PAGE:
Thank you for sharing your story and giving us a platform to share ours! You da bomb.

  5. Kate161 says:

    I’m so glad that there is a community of people that are open about how they tie their emotional maturity and life events to the colour of their hair. I am not alone. I feel like as I have hit milestones in my life I automatically mark that by marching to my hairdresser. She is always all-too-happy to oblige a wacky colour.
    The story goes that in my teen years people were very vocal about how they saw me as a very outgoing, bubbly person. I always had bright shocking hair and I was known for that, and by extension those two ran side by side. When I left school I felt like I had ‘grown up’ and away from perhaps this ‘childish’ phase. I went back to my natural colour, hoping to gain some kind of respect and be taken more seriously by people older than me. Maybe gain some favour. I ended up going to university- not because I particularly wanted to, or because I thought it would help me in what I wanted to do- but because I had be expected to (and obviously it’s a privilege). That being said it had made me completely miserable and I hated every moment, which is a whole other journey. Long story short I ended up in a very dark place with depression and had lost sight of the vibrant person I had been previously. Side note: I realized quickly that your hair colour isn’t going to change how people see you, or what they say to you, and you to them. Generally, respect is earned regardless of if your hair is green. I digress. Eventually I managed to land myself a full time job (that, by the way, has nothing to do with my degree- thank God) and in celebration I went and had my hair stripped down to the route blonde. I felt like it was transformational and like a reward for perseverance that I could even afford to keep up with it. I could find myself once more. Everything was good for a while, coming back up and gasping for air, rediscovering who I was.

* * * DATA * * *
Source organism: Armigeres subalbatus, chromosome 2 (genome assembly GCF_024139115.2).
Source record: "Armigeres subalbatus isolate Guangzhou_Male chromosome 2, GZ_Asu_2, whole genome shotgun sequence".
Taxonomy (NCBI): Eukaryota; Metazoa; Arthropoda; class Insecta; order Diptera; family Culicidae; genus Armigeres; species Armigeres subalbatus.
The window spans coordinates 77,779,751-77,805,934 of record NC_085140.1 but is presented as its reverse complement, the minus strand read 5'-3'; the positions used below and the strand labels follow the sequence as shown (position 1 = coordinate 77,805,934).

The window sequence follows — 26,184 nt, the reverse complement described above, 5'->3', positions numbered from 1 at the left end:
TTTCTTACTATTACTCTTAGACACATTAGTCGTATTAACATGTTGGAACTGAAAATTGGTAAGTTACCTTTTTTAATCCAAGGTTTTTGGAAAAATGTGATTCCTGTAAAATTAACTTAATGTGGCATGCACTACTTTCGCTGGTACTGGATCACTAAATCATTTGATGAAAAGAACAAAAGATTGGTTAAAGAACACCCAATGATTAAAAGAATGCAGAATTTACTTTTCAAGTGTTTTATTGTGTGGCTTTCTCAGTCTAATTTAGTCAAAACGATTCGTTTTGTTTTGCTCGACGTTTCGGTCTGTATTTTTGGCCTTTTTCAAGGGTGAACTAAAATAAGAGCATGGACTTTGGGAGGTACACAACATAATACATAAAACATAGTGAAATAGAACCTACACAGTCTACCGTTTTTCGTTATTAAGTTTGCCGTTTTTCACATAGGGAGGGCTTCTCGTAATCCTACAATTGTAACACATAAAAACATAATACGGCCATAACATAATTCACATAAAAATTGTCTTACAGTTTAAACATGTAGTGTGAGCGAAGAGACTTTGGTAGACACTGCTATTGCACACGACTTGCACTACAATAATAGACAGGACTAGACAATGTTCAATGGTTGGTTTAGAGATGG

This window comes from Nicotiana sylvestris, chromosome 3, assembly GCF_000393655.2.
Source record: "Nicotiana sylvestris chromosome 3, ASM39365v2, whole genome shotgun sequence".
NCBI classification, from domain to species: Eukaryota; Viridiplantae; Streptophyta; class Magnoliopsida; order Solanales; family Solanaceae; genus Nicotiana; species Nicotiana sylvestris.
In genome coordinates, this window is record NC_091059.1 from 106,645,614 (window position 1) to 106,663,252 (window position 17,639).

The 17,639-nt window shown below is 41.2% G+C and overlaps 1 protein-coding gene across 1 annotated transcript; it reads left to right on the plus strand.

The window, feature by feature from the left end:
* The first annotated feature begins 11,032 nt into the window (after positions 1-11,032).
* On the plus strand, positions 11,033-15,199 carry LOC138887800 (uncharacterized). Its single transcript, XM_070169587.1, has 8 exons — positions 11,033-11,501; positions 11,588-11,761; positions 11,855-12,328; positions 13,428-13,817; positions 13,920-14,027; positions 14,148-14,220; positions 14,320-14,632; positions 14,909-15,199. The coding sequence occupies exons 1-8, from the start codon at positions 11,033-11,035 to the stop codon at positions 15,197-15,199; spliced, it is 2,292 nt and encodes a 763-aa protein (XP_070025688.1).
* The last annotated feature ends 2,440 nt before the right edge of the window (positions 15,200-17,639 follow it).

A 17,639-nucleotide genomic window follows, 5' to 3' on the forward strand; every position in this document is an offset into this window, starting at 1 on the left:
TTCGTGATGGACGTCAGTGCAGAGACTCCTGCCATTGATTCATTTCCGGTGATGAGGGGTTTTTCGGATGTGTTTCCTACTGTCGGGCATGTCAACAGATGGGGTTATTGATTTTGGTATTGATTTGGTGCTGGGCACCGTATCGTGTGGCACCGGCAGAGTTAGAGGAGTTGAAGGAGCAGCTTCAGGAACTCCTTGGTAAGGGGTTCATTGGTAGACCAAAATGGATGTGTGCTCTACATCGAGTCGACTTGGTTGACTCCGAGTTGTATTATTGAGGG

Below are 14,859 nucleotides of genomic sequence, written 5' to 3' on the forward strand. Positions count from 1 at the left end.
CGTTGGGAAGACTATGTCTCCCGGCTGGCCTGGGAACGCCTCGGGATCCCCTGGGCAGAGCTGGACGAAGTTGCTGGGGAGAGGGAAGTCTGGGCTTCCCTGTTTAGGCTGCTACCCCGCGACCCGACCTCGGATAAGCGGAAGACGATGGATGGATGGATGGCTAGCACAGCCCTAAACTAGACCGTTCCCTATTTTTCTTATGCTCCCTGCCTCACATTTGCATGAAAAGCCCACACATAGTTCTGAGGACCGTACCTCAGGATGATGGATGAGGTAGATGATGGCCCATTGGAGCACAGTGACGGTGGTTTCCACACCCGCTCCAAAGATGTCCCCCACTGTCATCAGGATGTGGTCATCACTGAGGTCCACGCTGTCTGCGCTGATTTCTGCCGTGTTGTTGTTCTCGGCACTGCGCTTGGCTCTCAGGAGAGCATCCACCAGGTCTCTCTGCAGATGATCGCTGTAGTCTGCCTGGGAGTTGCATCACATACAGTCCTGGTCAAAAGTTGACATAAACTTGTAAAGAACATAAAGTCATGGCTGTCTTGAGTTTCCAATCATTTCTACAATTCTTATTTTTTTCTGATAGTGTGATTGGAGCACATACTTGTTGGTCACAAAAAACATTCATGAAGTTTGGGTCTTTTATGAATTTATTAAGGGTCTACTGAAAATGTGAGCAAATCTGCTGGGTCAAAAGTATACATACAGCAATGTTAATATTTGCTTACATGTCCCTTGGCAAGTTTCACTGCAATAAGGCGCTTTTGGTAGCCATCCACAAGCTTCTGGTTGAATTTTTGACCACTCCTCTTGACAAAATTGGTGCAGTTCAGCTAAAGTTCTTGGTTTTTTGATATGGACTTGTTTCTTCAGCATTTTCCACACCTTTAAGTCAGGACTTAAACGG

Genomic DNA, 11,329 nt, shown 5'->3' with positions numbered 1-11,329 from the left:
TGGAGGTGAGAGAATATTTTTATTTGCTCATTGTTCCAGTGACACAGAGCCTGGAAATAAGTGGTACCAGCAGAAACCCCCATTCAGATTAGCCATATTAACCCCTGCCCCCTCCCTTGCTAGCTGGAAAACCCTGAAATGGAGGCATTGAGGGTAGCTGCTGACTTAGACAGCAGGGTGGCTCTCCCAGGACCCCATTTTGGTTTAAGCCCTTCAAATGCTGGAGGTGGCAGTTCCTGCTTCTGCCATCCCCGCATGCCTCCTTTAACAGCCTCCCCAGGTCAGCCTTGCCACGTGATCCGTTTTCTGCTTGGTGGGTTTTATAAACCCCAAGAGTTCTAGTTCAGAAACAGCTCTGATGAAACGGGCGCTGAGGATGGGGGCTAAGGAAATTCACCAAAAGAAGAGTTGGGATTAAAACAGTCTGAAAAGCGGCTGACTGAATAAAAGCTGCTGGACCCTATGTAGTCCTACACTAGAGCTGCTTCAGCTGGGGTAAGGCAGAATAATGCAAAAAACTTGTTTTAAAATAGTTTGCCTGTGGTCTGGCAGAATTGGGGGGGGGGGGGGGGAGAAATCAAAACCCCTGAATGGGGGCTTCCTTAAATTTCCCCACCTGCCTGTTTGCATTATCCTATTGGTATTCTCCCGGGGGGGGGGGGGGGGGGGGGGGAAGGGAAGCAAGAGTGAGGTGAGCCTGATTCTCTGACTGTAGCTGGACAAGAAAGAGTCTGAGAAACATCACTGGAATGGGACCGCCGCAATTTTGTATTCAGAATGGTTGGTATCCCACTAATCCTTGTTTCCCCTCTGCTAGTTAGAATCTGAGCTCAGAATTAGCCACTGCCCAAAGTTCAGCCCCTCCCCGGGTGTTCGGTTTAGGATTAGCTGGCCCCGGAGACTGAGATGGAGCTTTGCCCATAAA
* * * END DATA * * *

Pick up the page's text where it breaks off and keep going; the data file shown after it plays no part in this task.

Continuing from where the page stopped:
I feel like a lot of things made me feel like I was a shell of myself around the dark times, and honestly I could not remember the strong-willed, bubbly girl I had been- and at this point I was letting people walk all over me, constantly. I had been allowing people to have some weird Divine control over how I felt, because a lot of the time I felt like I couldn’t summon the energy to decide that for myself. A week ago I made my hairdressers day by asking her to dye my hair back to a vibrant firey red. It didn’t feel like an immature colour that I’d left behind- it sounds odd but as soon as I saw it, it felt like home. I really wanted to rediscover the person that I really was; confident and outgoing and kind. Before then it would have almost felt regressive, in a way. Everytime I see it in the mirror I’m like yes! You are strong and you are fiery you get it girl.
    If you’re reading it and you made it this far congrats, and thanks for allowing me to ramble for too long about my hair. xoxo

  6. LaBruja says:

    I’m currently going through something with myself and as a result I’m changing my color constantly. And as a licensed hair stylist I feel like I have to always change it (or that’s my excuse)
    I just haven’t been happy with myself and I’m worried it’s because now that I have a new job where I’m not stressed at, that I’m putting my stress and anxiety into something else and what’s an easier target then myself.
    So this past summer I have gone from neon orange, red-orange, pink/purple/blue unicorn, back to orange and now I’m currently pink.
    I’m planning on going back to a natural color but I’m so scared I will no longer have that little bit of control over myself. I’ve already shaved one side of my head to gain some sort of control.